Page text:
Album Review Sufjan Stevens - The Ascension

Sufjan Stevens - The Ascension

Not so much a call to arms as an exploration of the individual’s ability to disassociate from the norm.

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Five years after the deeply introspective ‘Carrie & Lowell’ further cemented Sufjan Stevens’ already eulogised status, ‘The Ascension’ continues the trajectory of his recent collaborative work and delves firmly into vast, experimental soundscapes. Surpassing the hour mark with some space yet to go, the record provides an expansive canvas for Sufjan to critique the flaws of humanity, at the same time finding room for the inward focus that made his previous offering so compelling.

Far from running away with vague existential questioning, he doubles down on his characteristic delivery, not least in the way he pairs the grandiose with the personal. ‘Tell Me You Love Me’ could just as easily be interpreted as the breakdown of love as a search for stability in society, whilst the overt political connotations of ‘America’ hint at something profoundly private.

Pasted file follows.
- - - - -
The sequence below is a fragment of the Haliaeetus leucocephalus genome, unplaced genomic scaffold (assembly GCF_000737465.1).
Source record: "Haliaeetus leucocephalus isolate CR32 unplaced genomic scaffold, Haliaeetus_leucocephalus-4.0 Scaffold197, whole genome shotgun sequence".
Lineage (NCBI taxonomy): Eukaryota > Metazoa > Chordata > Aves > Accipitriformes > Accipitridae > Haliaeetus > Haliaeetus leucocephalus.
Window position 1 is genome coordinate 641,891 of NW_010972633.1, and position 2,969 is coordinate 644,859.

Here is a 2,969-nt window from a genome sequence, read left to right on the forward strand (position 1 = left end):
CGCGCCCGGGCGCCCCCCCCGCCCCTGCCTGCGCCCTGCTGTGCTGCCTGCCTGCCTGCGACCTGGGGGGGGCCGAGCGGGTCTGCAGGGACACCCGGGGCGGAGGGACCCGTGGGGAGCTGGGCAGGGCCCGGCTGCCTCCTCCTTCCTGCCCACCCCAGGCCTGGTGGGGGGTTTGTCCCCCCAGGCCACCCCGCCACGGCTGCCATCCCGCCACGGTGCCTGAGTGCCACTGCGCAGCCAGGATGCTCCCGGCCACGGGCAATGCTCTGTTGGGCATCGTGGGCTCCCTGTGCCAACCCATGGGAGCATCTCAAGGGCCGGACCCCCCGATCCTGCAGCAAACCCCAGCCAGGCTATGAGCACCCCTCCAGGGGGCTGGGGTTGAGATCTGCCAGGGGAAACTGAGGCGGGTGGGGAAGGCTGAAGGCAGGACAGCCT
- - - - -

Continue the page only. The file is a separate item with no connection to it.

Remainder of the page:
The insular folk that dominated ‘Carrie & Lowell’ finds itself under a wash of flowing electronics. Moments likes ‘Lamentations’ and ‘Die Happy’ hark back to Radiohead’s late-‘00s output, and much like Thom Yorke, Sufjan’s mastery of tone is sublime. Effortlessly gliding from the delicate to the forceful, not least on the industrial ‘Death Star’, not a single moment on the record feels accidental.

Instead he delivers an all-encompassing sound that captures both the apocalyptic nature of modern society and the possibility of its rebirth. The urgency he instils exists far from his previous works and presents itself early in the closing moments of the rousing ‘Make Me An Offer I Cannot Refuse’. Even in its comparably calmer moments, the record doesn’t let go of this weighty power.

‘The Ascension’ isn’t so much a call to arms as an exploration of the individual’s ability to disassociate from the norm, and the power that provides. By the final plea of epic closer ‘America’, Sufjan Stevens has been torn between action and resignation, looming large over the destructive tendencies of mankind and discovering his own role within it.


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